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Transportation Commission Reviews Ordinance Establishing Highlands Parking Permit Pilot Program

The State College Transportation Commission met Tuesday to further review the proposal for a parking permit pilot program in the Highlands neighborhood.

Borough Council passed an ordinance last month with a narrow 4-3 vote that included an 18-month permit system pilot for only the Highlands neighborhood. The ordinance dictated that parking restrictions between 2 and 6 a.m. would be enforced, and residents would be able to purchase permits, guest passes, and special events passes to park in the neighborhood overnight.

Mayor Don Hahn vetoed the ordinance, citing the lack of further review by the Transportation Commission and a public hearing.

Council members tried to override Hahn’s parking veto, but fell short by one vote. Instead, they passed a motion to send the ordinance back to the Transportation Commission for further review and to hold a public hearing at their next meeting on Monday, September 17.

Transportation Commissioners were surprised to see how complicated the proposal had become since they reviewed it in April.

“I’m completely surprised that this is almost the opposite of what we recommended when we voted back in March or April,” Paul Jovanis said. “We went from a pretty simple vote, with a lot of discussion, to something that is really complicated.”

Commissioner Hugh Mose also noted that special events, like football and Arts Fest, were the Highlands Civic Association’s original concern. The increasing number of vehicles parked in the neighborhood during those events was the focus, so why did the ordinance need to include anything else?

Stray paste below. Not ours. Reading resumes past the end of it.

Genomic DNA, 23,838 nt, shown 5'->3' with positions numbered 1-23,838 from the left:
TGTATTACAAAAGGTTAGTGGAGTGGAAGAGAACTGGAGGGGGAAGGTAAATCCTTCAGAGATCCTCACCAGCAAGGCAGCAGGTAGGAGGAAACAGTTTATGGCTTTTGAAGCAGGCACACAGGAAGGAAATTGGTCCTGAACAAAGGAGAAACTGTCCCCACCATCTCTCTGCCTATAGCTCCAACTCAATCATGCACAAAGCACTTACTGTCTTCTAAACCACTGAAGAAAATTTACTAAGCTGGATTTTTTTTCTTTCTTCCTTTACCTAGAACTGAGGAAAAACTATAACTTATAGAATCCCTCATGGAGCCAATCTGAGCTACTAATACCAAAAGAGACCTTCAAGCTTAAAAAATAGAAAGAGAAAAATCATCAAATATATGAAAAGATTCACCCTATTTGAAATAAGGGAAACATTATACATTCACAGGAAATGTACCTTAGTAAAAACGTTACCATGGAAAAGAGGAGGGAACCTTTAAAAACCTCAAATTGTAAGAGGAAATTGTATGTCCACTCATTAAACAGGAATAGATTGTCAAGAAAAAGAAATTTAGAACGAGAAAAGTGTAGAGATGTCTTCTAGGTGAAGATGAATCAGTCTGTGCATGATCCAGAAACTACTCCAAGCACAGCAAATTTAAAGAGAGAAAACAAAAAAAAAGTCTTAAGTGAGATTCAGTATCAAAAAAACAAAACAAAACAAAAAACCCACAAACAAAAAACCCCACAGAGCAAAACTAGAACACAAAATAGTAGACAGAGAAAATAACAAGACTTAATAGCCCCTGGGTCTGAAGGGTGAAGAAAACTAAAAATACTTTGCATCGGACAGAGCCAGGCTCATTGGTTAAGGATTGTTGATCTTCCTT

Susan Venegoni, vice president of the HCA, advocated for simplifying the ordinance by enforcing the overnight restrictions already in place — even on event weekends, when they would typically be relaxed.

“365 days, nobody takes down that sign that says 2 a.m. to 6 a.m. is restricted,” Venegoni said. “It should be restricted unless you have bought a permit. It seems like it makes it really simple.”

After much deliberation, Mose moved to recommend council consider several suggestions to the ordinance:

  • Allow Borough Council to determine which events will be designated as special events.
  • Implement a pilot project in the Highlands neighborhood that does not lift restrictions during special event weekends, but allows people who want to park in the neighborhood during these events to qualify via a permit process.
  • Continue to lift restrictions on special event weekends as per tradition in other neighborhoods.
  • Eliminate lawn parking.
  • Continue to issue individual permits throughout the year.
  • Allow the opportunity for public comment.

The motion passed unanimously. A public hearing on the ordinance will be held at the Borough Council meeting on Monday, September 17. Council is expected to take a final vote immediately following.

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About the Author

Cassady Potts

Cassady is a sophomore English and journalism major from York, Pennsylvania. She is a staff writer for Onward State and loves iced coffee, books, and women's volleyball. Feel free to send any questions, comments, or memes via email ([email protected]) and follow her @cassady_potts on Twitter.

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